Yes, as through this world I’ve wandered
I’ve seen lots of funny men,
Some will rob you with a six-gun,
And some with a fountain pen
-Woody Guthrie, “Pretty Boy Floyd” (1939)
Leave it to Woody Guthrie, our great American poet, to stick it to the man in four short lines. Woody was about as blunt a fellow as you can imagine. He was certainly not one to mince words when it came to calling out economic injustice and the exploitation of working people.
Investigative reporter and author David Cay Johnston is another blunt man. Johnston also pulls no punches when he warns middle-class voters about the devastating effects of Romney/Ryan economics:
Under Romney’s plan your economic future would be determined the same way it was in 18th century France—primarily who you picked as your parents, not by hard work, perseverance and that illusive element of luck
If you’re looking for someone who can explain the Romney/Ryan tax proposals in a clear, understandable way then Johnston, president of Investigative Reporters, is your guy. In an article published on September 7, 2012, entitled “Romney and Ryan’s Dangerous Tax Roadmap,” Johnston explains how the tax structure Romney and Ryan are selling as simplified and fair is in truth a scam proposal for “tax-free living for the richest Americans.”
In case voters don’t get what a Romney/Ryan economy will look like, Johnston explains that “lower taxes for the already rich and highly paid” will inevitably mean “heavier burdens on the middle class along with cuts in government service.”
Shall we put the Republican tax plan into context so we can understand what’s going on here? According to CNN Money, if the Republicans have their way on just one element of the tax code—eliminating the estate tax—the Republican presidential nominee’s estate could save at least $90 million. If Romney/Ryan are given the chance to legislate their tax vision, Johnston explains that “more than $21 million of Romney’s 2012 income of $21.6 million would be untaxed.” (I’ll let readers draw their own conclusions on the “appearance” of a conflict of interest.)
And on the gift tax and our possible new president’s family? It’s uncertain how the Romneys have gamed the system so successfully:
His [Romney’s] plan would retain the gift tax, but it is already so porous that, as Reuters reported in January, the five Romney sons enjoy tax-free income from a $100 million trust fund on which no gift taxes were paid. Only about $2 million could have originally gone into the trust without triggering gift taxes.
Johnston, along with independent economists and tax experts, is hoping (probably in vain) that voters understand that the Romney/Ryan tax proposals are no more than a reprise of the catastrophic Republican economic policies of the Bush era. As Johnston recalls,
those policies ushered in flat to falling incomes for the vast majority, weak job growth, but skyrocketing incomes for the top one percent of the top one percent, including Romney.
And how about Romney and Ryan’s math? Well, Johnston thinks they need to go back to elementary school to relearn some basic math skills:
Slashing tax rates, keeping the share of income taxes paid by the top unchanged and increasing military spending without any additional red ink may win votes from innumerates, but it is a mathematical impossibility.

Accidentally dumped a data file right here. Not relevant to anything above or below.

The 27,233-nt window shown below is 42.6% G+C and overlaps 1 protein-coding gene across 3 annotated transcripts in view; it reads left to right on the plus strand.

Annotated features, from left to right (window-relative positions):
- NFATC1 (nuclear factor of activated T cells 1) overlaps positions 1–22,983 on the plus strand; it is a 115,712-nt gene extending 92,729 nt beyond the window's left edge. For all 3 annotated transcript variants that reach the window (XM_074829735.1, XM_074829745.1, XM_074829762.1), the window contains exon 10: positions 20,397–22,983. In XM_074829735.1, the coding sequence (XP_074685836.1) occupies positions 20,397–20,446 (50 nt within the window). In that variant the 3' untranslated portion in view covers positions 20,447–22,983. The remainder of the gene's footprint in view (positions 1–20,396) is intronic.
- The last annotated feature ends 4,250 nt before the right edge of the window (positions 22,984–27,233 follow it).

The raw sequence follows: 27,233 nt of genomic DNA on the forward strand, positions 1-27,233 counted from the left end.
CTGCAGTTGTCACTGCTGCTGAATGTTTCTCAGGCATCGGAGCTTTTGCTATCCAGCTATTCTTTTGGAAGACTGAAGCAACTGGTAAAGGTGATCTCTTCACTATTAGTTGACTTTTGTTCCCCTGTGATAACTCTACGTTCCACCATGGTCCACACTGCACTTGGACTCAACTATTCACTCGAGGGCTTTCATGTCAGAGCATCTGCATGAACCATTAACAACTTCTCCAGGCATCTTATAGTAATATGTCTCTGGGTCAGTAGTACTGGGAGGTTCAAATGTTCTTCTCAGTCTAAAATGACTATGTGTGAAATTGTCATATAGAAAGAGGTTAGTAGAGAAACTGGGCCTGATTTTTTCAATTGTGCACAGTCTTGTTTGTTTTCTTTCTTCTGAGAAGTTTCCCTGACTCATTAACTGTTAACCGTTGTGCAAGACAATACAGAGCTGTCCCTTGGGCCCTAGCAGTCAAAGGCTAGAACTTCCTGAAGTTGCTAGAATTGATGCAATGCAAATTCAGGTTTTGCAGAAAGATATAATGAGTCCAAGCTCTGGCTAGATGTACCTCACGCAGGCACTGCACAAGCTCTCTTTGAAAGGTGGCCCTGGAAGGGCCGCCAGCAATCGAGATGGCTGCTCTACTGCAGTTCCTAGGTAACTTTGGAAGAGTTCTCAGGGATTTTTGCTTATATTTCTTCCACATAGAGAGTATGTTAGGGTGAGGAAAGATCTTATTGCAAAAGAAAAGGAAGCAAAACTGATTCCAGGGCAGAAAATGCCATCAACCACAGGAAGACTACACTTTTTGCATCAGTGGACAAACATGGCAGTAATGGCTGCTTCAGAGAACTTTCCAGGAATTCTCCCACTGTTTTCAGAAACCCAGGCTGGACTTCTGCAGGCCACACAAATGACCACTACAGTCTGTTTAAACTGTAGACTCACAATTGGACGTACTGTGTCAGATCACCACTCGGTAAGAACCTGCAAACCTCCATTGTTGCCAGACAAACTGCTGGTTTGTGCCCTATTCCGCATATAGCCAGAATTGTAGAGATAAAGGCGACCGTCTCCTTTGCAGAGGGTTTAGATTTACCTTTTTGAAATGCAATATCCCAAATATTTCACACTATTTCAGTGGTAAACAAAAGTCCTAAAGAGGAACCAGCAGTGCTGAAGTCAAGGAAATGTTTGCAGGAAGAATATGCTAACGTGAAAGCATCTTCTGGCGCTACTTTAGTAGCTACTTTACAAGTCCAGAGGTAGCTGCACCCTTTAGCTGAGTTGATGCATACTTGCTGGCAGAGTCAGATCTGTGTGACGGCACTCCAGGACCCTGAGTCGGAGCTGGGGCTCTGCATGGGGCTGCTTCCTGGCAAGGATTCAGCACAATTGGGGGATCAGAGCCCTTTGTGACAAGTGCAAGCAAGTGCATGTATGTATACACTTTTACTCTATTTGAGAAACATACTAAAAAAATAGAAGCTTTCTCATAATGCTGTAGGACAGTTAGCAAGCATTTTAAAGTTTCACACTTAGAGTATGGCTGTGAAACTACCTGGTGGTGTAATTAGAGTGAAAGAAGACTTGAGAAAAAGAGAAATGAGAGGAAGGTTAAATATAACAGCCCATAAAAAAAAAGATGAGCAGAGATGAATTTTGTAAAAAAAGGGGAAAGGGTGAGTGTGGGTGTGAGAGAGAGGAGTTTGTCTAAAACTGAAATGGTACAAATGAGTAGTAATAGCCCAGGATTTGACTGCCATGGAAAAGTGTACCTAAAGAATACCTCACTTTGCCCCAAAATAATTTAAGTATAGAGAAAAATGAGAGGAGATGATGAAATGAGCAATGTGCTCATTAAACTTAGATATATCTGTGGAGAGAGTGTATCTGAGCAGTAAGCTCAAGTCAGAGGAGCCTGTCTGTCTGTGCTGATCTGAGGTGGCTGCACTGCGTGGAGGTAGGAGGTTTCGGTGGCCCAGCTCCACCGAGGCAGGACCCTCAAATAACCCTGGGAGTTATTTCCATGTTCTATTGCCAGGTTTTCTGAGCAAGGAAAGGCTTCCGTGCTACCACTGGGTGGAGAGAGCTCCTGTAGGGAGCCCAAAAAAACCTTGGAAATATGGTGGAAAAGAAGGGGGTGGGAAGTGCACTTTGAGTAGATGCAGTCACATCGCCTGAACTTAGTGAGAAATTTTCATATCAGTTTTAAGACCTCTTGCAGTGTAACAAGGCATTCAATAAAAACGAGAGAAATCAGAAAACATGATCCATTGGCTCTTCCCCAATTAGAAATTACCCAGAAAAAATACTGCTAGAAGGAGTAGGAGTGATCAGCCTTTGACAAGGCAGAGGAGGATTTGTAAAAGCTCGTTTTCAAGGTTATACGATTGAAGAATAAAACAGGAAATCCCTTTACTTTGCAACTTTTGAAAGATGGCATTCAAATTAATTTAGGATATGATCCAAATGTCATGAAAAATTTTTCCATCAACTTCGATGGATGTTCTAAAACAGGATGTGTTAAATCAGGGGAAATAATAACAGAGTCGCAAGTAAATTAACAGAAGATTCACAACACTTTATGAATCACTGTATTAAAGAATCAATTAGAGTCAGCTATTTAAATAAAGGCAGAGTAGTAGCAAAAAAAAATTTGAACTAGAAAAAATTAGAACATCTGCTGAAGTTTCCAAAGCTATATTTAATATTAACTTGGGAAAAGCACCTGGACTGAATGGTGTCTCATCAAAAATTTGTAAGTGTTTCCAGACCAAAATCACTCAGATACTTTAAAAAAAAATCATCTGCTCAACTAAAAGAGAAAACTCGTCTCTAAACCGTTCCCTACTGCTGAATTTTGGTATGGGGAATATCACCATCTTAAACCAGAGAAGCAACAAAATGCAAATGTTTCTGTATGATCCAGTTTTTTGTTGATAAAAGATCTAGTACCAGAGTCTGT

Johnston has earned his reputation as a meticulous researcher who trusts the experts, assembles the facts, and ignores the spinners and big talkers—like the statistics-spewing Paul Ryan. (I’m with Johnston on giving the experts their due. I once hired a New Jersey burglar-turned-locksmith who confided to me: “Who better to advise you on how to secure your windows than a guy like me who knows firsthand the in’s and out’s?”)
One of Johnston’s sources who also knows the in’s and out’s is Edward Kleinbard, a highly successful, and now repentant, tax lawyer who “spent decades . . . finding creative ways for clients to defer or escape their obligations.” According to Kleinbard,
The Roadmap [the Ryan Budget] is a mechanism for redistributing tax burdens down the income scale. Most ordinary Americans would see their tax burdens increase by around 50 percent, while the most successful individuals would see reductions in their labor income tax rates and elimination of all capital tax burdens – including the elimination of the gift and estate tax.
Kleinbard, as Johnston points out, has studied the Republican tax plan and concuded that it would
. . . turn individual and corporate income taxes into the equivalent of two large payroll taxes with the burden falling almost entirely on workers, not owners and executives.
Evidently, Romney and Ryan wouldn’t have hired my burglar-turned-locksmith expert just like they won’t be hiring tax experts from the nonpartisan Tax Policy Center whose conclusions they reject. Here’s Johnston again:
The Romney campaign told me it pays no heed to analyses by the Tax Policy Center, even though Romney cited its work when it favored him in the primaries. The nonpartisan center is led by Donald Marron, a former economic official in the administration of Republican President George W. Bush.
By the end of his article Johnston is unequivocal in his unmasking of Romney and Ryan as two pen-wielding, wannabe robbers:
Romney and Ryan would shove the burden onto those with less, a radical plan by an oligarch and his partner in promoting tax-free living for the richest Americans.